Team Audi Sport would recover the vehicle and start an extensive repair job so that, incredibly, Sainz could contest Stage 7. That immense camaraderie was called upon later in the day, too. Double DTM champion Ekström, while caught in the dust cloud of another car, tagged a rock that damaged the left-rear corner. Repairs were duly needed for the suspension, wheel and tyre. With Sainz hobbled the previous day, he pulled over so both drivers and co-drivers could complete the fixes and finish the route.

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Sainz was on a mission the next day, running fastest before his charge for a fourth Dakar win was finally scuppered on Stage 9. Coming into a land over a dune, the front caught, and he flipped end-over-end. Despite their willingness to continue, Sainz and Cruz were forced to withdraw on safety grounds when the Team Audi Sport crew stripped the car that evening and found the repairs to be too serious.
Step forward, Ekström and Bergkvist. As the last Audi standing, their job was to bring the #211 car home. No mean feat considering the driver’s unfamiliarity on sand, just as the route moved into the Empty Quarter with its 650,000 square kilometres of desert… Yet the 2016 World Rallycross champ responded with metronomic consistency. After the rest day, he came back fighting with an astonishing run of five consecutive stage podiums to shoot from 38th in the general ranking to his final spot of 14th. That was despite leaving plenty of car performance in reserve as he racked up experience on the terrain.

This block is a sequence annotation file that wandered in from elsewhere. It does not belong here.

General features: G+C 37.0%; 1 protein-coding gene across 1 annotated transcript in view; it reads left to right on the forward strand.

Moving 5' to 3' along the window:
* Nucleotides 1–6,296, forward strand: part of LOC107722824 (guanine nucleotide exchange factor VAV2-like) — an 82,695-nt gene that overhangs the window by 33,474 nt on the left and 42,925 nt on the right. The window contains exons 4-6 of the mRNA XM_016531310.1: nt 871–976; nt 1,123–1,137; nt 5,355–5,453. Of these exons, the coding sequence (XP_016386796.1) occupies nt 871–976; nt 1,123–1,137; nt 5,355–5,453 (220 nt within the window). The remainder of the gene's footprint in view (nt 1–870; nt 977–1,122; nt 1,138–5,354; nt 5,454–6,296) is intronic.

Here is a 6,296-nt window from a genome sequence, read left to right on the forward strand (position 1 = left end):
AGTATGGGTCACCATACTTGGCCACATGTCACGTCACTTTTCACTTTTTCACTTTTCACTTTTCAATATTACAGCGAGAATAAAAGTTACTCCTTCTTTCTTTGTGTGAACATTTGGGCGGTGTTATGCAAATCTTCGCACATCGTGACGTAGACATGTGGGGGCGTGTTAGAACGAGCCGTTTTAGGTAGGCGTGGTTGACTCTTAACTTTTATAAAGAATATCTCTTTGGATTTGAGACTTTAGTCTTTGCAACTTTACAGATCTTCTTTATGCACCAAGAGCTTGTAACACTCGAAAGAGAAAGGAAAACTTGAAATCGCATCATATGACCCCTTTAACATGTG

“Meeting team members [on the rest day], I was starting to think, ‘OK, let’s take all the learnings we can’,” recalls the Swede. “There will come another year, another try. So, we tried to focus to get the best out of it to learn as much as we can. We will fight back. There is no question. The concept, as a whole, is a winning concept.”
Michl adds: “If you want to prove that a technology really works, you have to choose one of the hardest challenges in the world.” The 2023 Dakar Rally certainly fit the bill, not pulling a single punch. Next year’s edition of the off-road epic won’t be much kinder. But Audi will take it on, returning with a load more experience to shoot for an overall podium.

*This vehicle shown here is the Rally Dakar vehicle that is not available as a production model. Closed course, professional driver. Do not attempt. The Audi RS Q e-tron combines an electric drivetrain with an energy converter system comprising a TFSI engine and generator.